The Eye of the Fish

Maximus
May 9, 2012

wiggly

wiggly wiggly wiggly wiggly wiggly. Five wigglys – that’s how wiggly this is.

Tory Street, 2012: the year this city got its wiggle on. I can’t overstate how much fun this building is – a plan, ugly, bog-standard black box of a building with the world’s worst pudding basin hairdo before (Mansard Roof, pug nose: traincrash ugly), this little Tory St palace has been transformed into a wiggly white worm, snaking its way along the street. I can’t believe how much fun you can evidently have with a piece of powdercoated white aluminium angle, and a laser cutter.

OK – so there is not much else to the building, but there will be, when the proverbial market picks up. Forget the doldrums. Forget Squish Net., or Woosh, or whatever it was – its different now. The Advance electrical suppliers have moved out (into Real Groovy – sacrilege!) and one day the restauranteurs will move in, and then finally we will get a foodie street on the south side of Courtenay.

The transformation is from ArcHaus, who seem to have a monopoly on all the work around here – except for Moore Wilsons across the road of course, and Roger Walker just down the street, and, oh heck, they clearly haven’t got a monopoly here at all. Some of the work in Tory St is a bit hit and miss – Century City, by Roger Walker I think, had both good bits and bad bits. A curate’s egg perhaps, but you could never call Roger a curate or an egg I presume. Some of the buildings down the side streets near here are worthy of celebration, while others are more likely to make you cry – but this one just makes me laugh. I hope that all the shops fill up quickly, cos i want to go there and spend my evening under a floating aluminium verandah. It’s just one simple idea, but executed oh so well. Good on you ArcHaus.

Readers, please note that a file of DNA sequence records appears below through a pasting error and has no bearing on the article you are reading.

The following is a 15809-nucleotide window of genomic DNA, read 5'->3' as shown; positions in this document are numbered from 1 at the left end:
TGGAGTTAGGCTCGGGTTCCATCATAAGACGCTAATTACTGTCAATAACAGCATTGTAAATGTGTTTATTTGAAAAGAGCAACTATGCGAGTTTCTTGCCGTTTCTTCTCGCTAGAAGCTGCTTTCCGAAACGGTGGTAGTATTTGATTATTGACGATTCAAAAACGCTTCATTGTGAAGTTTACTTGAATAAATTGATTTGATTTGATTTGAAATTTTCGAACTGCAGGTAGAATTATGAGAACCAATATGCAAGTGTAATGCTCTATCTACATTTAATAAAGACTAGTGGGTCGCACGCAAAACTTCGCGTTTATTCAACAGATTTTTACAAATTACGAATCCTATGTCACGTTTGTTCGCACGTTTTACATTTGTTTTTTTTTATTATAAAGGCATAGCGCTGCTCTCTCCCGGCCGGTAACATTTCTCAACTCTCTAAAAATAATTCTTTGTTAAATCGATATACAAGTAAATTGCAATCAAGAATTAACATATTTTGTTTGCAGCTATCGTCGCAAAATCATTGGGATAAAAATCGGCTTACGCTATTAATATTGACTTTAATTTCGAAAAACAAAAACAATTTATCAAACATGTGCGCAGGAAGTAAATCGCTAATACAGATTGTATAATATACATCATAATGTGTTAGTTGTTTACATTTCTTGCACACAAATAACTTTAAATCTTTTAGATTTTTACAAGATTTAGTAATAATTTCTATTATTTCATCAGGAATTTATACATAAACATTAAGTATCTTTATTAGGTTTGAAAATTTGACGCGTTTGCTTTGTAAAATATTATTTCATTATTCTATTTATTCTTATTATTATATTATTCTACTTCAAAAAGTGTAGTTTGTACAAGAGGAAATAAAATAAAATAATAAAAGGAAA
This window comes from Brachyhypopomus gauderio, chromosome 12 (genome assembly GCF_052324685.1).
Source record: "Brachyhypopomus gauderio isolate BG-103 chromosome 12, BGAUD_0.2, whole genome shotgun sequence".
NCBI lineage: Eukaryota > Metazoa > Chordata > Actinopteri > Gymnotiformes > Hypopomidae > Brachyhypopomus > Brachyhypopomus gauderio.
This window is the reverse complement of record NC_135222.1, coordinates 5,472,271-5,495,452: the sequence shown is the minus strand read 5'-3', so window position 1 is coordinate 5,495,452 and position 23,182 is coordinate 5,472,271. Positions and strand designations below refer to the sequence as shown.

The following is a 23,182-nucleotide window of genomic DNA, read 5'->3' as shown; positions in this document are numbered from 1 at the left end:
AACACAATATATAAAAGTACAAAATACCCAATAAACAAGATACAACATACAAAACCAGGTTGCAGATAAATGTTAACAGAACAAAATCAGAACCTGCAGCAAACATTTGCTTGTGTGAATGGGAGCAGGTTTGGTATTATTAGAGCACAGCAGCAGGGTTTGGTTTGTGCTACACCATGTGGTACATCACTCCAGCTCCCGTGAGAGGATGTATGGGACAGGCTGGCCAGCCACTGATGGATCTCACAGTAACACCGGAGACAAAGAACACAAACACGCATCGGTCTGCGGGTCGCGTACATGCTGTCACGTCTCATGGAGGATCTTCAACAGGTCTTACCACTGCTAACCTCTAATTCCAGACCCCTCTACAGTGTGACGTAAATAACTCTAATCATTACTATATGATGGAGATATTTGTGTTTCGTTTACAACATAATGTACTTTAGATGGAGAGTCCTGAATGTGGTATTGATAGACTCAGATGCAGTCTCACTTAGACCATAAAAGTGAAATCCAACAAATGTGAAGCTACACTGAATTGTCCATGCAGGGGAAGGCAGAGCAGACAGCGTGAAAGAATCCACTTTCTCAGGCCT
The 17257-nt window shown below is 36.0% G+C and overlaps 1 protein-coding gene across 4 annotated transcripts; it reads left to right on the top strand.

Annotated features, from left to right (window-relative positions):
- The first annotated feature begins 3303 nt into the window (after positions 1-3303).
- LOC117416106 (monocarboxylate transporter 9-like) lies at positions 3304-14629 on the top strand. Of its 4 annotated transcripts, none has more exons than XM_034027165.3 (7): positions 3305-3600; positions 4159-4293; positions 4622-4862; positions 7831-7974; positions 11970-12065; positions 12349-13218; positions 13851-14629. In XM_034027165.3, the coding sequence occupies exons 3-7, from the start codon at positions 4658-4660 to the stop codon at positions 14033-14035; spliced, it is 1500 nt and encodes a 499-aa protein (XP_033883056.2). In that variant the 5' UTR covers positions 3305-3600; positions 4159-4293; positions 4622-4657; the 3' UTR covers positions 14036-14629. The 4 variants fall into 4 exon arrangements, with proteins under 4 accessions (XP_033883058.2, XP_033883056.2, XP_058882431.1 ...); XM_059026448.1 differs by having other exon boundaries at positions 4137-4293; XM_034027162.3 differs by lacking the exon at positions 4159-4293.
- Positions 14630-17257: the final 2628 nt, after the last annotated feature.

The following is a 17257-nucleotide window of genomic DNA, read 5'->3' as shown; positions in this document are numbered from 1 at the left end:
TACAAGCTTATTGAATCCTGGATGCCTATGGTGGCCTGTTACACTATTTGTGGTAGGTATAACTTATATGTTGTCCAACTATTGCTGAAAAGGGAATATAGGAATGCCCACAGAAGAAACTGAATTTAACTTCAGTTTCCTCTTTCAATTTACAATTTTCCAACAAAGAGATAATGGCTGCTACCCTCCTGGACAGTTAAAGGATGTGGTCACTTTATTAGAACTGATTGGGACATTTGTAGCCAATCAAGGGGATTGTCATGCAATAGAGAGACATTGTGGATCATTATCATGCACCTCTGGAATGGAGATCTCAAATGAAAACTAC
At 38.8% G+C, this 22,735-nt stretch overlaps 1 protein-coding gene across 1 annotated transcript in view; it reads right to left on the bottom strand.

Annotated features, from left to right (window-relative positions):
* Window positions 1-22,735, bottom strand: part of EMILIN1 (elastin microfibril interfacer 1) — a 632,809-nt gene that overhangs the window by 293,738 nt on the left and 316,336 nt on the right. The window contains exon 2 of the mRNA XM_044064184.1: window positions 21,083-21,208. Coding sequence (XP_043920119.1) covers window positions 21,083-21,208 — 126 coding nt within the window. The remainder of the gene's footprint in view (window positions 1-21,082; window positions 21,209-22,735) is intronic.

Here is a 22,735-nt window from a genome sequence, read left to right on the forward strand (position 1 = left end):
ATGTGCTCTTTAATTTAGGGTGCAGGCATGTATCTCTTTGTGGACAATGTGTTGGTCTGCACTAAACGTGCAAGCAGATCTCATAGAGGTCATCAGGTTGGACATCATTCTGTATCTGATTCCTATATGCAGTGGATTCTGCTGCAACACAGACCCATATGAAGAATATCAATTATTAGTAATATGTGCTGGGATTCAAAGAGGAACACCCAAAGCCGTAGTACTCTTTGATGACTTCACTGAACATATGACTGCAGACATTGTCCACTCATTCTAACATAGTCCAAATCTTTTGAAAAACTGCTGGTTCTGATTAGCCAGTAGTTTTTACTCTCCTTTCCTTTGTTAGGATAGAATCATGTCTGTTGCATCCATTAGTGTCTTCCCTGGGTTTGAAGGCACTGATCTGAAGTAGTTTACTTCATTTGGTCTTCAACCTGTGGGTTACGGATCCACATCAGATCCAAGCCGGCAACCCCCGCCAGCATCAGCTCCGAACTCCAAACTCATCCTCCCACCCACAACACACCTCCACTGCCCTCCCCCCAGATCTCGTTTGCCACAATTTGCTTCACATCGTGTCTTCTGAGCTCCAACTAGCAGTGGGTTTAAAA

Not much more I can say until it is full of people and food and life. But it is by small and slightly significant works such as these that our days get just a little bit more enjoyable. Hurray !

davidp
9 - 05 - 12

It’ll be nice when it is full of restaurants, especially on a summer evening when people can sit outside. It’s making Tory St a bit more of an extension of C Place, rather than a street of supermarkets and car park entrances and big box retail.

But… I wish they’d done something about the fake slate roof. It just doesn’t match the rest of the building. At least paint it white, even if they don’t want to re-clad it with something that matches the new additions.

Michael Hudson-Doyle
10 - 05 - 12

One of the units says “leased” on it already — anyone know what it’s going to be?

Tory
10 - 05 - 12

Apparently a restaurant called “Asian Kitchen” is going in there. There’s one by that name in Victoria St at the moment, but I don’t know whether they’re moving or opening up another branch.

Best thing about the existing Asian Kitchen? Chocolate wontons.

minimus
10 - 05 - 12

So I’ll give a bit of free promotional credit. Apparently the panels are water jet cut and were done by a firm in sea view called Accrete. They were recently subs on my job. Nice guys and have had the chance to do some pretty premium work of late.

greg
11 - 05 - 12

Wavy bits are nice but in all honesty you can’t make a silk purse out of a sow’s ear. As davidp says, the roof needs to go, and then there’s all that awful brown tinted glass. Would have been great if they’d gone the whole hog with it tbh

Maximus
11 - 05 - 12

Tory and minimus, thankyou for your helpful information.